Andrea Domingo (pictured), chairman and chief executive of the Philippine casino regulator, confirmed in her keynote speech at the first Global Gaming Expo (G2E) Asia @ the Philippines that there had been a “temporary” lifting on the ban on new casino licences, in order for a project in the special economic zone of Clark on Luzon island, to go ahead.
Referring to President Rodrigo Duterte’s 2018 pledge not to permit in the Philippines more large-scale casino complexes or integrated resorts (IRs), the head of the Philippine Amusement and Gaming Corp (Pagcor) told the audience: “He lifted the ban in Clark last year… but even now Clark we think has enough [casinos].” She didn’t specify to what project she was referring.
But Ms Domingo said that such a decision was a special case because the country’s government did not want the growth of the bricks and mortar casino industry to be concentrated in certain parts of the country, nor for the casino sector to outpace the improvements in infrastructure to welcome tourists.
“We do not want to overburden the industry by just blatantly giving out licences. The President declared a ban on IRs and casinos in January 2018 and we have observed that,” said Ms Domingo.
Regarding spreading the industry around the country, she noted: “We have to have critical mass in different parts of the country.”
“We are improving our transport systems, we are improving our airports and our seaports. Where will all these people go, if we do not give them the services or the amusements or the entertainment or the gaming that they would like?” she told the delegates.
She further noted: “So now we are able to have two IRs in Cebu… I think we have six in Metro Manila… and a maximum of nine to 10 in Clark. Even in Clark we have closed down acceptance of any applications for casinos.”
Part of the reasoning in limiting licence numbers was also to prevent problems for investors, said the Pagcor boss.
Ms Domingo said the authorities in the country wanted to “regulate not only the social effects or the revenue portion of the industry, but we would also like to be able to rationalise, so that everybody that we could give a licence to, can be successful… has a very good chance of being successful.”
She added: “We would like people to know that if it’s overcrowded, there’s no use in going in there and putting your good money in. Just go and invest it somewhere else.”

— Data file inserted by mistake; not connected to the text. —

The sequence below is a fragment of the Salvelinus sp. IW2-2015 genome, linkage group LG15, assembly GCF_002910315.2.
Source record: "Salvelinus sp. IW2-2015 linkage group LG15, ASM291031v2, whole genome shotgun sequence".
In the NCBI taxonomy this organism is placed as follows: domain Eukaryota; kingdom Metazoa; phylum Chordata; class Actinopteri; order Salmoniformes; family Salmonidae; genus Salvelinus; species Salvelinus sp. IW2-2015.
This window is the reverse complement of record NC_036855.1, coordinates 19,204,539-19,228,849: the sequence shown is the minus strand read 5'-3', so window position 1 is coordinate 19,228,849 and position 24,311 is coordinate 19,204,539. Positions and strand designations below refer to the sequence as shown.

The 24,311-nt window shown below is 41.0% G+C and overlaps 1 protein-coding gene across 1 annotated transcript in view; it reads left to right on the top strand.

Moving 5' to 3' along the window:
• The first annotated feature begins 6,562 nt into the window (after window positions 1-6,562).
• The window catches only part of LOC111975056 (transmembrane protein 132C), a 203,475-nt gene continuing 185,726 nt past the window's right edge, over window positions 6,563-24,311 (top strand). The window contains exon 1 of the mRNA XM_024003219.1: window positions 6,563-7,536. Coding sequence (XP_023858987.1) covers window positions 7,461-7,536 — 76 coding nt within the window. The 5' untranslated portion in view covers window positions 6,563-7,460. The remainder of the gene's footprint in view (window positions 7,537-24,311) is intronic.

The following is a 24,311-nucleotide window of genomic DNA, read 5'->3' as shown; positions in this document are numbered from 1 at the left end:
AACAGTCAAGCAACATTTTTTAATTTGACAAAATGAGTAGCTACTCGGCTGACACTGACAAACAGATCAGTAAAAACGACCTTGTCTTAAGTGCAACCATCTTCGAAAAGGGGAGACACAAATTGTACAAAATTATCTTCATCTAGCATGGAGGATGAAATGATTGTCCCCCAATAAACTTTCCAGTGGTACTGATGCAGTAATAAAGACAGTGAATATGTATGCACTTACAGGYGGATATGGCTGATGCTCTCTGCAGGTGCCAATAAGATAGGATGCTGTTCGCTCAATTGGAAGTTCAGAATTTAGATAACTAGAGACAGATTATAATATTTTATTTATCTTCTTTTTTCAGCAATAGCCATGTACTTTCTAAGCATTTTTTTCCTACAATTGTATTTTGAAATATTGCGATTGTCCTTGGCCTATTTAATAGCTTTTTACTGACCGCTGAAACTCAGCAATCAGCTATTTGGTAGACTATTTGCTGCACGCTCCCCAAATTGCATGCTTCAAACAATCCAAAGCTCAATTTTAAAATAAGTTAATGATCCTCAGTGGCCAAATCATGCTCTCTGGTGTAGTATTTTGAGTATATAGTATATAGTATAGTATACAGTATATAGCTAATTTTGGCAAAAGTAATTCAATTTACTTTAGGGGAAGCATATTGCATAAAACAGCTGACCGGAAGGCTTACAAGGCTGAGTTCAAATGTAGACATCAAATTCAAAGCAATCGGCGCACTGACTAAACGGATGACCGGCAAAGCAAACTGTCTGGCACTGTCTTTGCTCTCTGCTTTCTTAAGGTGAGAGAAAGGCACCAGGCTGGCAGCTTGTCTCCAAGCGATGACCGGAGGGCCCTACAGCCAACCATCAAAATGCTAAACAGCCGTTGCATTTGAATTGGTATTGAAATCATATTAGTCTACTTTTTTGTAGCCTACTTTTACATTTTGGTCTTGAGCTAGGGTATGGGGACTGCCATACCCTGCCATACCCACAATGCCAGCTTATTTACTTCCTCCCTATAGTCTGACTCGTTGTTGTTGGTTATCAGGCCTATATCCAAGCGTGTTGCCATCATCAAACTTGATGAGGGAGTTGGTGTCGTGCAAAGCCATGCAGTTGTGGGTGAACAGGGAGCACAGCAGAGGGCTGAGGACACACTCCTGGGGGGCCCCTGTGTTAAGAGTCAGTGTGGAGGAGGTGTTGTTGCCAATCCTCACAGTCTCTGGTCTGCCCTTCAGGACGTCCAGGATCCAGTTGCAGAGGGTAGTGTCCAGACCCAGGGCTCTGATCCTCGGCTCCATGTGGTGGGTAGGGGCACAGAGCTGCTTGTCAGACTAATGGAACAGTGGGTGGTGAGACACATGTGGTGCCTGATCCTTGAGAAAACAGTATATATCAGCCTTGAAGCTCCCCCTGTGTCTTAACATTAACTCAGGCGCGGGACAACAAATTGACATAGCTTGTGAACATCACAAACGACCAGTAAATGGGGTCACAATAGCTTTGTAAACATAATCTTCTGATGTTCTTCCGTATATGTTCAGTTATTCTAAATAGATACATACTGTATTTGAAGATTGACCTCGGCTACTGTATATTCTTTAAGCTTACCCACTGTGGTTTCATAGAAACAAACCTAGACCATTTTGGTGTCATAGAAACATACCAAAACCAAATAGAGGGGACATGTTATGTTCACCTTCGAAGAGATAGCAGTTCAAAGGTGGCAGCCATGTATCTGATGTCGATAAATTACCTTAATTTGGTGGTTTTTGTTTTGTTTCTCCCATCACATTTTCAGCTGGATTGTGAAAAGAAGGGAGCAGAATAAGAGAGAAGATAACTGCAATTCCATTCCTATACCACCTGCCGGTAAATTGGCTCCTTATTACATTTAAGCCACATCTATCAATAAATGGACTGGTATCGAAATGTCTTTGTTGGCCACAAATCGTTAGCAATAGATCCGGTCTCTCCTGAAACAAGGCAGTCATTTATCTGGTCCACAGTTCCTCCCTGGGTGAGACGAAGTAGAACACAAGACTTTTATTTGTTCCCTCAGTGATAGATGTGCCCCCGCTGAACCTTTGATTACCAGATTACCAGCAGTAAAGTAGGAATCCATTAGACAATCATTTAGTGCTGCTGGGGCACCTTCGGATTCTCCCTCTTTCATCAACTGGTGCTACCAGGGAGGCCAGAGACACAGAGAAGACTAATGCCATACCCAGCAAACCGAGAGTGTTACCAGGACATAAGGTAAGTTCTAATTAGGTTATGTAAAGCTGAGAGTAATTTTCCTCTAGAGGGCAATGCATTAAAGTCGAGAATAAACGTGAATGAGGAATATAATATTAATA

POGOs and taxes
Ms Domingo also addressed the question of Philippine Offshore Gaming Operators (POGOs) licensed by Pagcor. They have been in the headlines recently because of allegations of tax evasion and labour and immigration irregularities by some operating in the sector.
She stated: “As you know, as far as POGOs are concerned, we have also stopped acceptance of new applicants. This is to give us time… to mature ourselves… so that we can put in all of the regulations.”
The offshore gaming sector was only “two and half years old here” in terms of Pagcor licensing, she observed.
“We have learned 90 percent of it, but there is still 10 percent that is so dependent on technology that we just have to learn more about it,” added Ms Domingo.
By 2020 she said the authorities “will have addressed 95 … 97 percent of the problems with POGOs, including the dark side: prostitution, kidnapping and financing”
The Pagcor boss added: “We have a very healthy relationship with all of the law enforcement agencies in the country. The NBI [National Bureau of Investigation], the police, the Bureau of Immigration.”
Local media on Sunday reported that President Duterte had given tax-owing POGOs three days to pay their taxes, warning them of adverse consequences if they do not meet what he termed his “grace period.”
On Tuesday, asked about the President’s deadline for tax-evading POGOs, Ms Domingo told reporters: “They [POGOs] have to comply. We are already working on it.”
G2E Asia @ the Philippines is a casino trade exhibition and conference being held at the Resorts World Manila casino resort on Tuesday and Wednesday (December 3 and 4). There are already Las Vegas and Macau editions under the G2E name.
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"This timeline set by [Japan's] national government now works as a strong drive for regional cities to keep up their own selection processes [of IR operators]"
Director of the Japan IR Association